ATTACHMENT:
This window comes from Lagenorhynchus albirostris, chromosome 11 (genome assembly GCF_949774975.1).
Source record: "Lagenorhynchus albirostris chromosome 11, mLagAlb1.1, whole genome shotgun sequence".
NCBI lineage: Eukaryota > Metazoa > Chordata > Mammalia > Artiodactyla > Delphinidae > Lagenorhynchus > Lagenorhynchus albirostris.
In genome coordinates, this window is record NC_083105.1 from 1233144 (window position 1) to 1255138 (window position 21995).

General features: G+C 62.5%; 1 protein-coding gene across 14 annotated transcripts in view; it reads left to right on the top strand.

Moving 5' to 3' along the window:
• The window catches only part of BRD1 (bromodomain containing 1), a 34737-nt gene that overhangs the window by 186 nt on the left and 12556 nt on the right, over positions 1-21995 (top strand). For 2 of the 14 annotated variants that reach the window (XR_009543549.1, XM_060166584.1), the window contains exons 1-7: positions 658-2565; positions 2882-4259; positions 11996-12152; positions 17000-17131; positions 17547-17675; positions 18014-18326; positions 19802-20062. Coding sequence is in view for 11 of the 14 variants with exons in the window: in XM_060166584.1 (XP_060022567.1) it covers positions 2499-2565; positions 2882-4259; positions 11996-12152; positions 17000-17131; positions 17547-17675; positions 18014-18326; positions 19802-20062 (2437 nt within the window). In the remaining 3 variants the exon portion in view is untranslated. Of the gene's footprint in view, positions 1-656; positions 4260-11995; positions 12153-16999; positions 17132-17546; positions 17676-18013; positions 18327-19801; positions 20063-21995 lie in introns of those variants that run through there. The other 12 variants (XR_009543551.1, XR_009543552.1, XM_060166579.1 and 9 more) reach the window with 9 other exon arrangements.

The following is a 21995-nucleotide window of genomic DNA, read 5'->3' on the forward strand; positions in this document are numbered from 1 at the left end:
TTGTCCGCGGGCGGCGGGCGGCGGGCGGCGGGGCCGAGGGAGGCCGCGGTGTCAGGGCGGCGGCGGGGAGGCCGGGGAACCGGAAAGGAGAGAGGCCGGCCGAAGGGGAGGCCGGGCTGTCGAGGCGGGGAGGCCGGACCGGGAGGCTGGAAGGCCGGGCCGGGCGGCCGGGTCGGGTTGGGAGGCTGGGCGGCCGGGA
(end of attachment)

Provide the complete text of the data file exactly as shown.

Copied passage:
This window comes from Lagenorhynchus albirostris, chromosome 11 (genome assembly GCF_949774975.1).
Source record: "Lagenorhynchus albirostris chromosome 11, mLagAlb1.1, whole genome shotgun sequence".
NCBI lineage: Eukaryota > Metazoa > Chordata > Mammalia > Artiodactyla > Delphinidae > Lagenorhynchus > Lagenorhynchus albirostris.
In genome coordinates, this window is record NC_083105.1 from 1233144 (window position 1) to 1255138 (window position 21995).

General features: G+C 62.5%; 1 protein-coding gene across 14 annotated transcripts in view; it reads left to right on the top strand.

Moving 5' to 3' along the window:
• The window catches only part of BRD1 (bromodomain containing 1), a 34737-nt gene that overhangs the window by 186 nt on the left and 12556 nt on the right, over positions 1-21995 (top strand). For 2 of the 14 annotated variants that reach the window (XR_009543549.1, XM_060166584.1), the window contains exons 1-7: positions 658-2565; positions 2882-4259; positions 11996-12152; positions 17000-17131; positions 17547-17675; positions 18014-18326; positions 19802-20062. Coding sequence is in view for 11 of the 14 variants with exons in the window: in XM_060166584.1 (XP_060022567.1) it covers positions 2499-2565; positions 2882-4259; positions 11996-12152; positions 17000-17131; positions 17547-17675; positions 18014-18326; positions 19802-20062 (2437 nt within the window). In the remaining 3 variants the exon portion in view is untranslated. Of the gene's footprint in view, positions 1-656; positions 4260-11995; positions 12153-16999; positions 17132-17546; positions 17676-18013; positions 18327-19801; positions 20063-21995 lie in introns of those variants that run through there. The other 12 variants (XR_009543551.1, XR_009543552.1, XM_060166579.1 and 9 more) reach the window with 9 other exon arrangements.

The following is a 21995-nucleotide window of genomic DNA, read 5'->3' on the forward strand; positions in this document are numbered from 1 at the left end:
TTGTCCGCGGGCGGCGGGCGGCGGGCGGCGGGGCCGAGGGAGGCCGCGGTGTCAGGGCGGCGGCGGGGAGGCCGGGGAACCGGAAAGGAGAGAGGCCGGCCGAAGGGGAGGCCGGGCTGTCGAGGCGGGGAGGCCGGACCGGGAGGCTGGAAGGCCGGGCCGGGCGGCCGGGTCGGGTTGGGAGGCTGGGCGGCCGGGA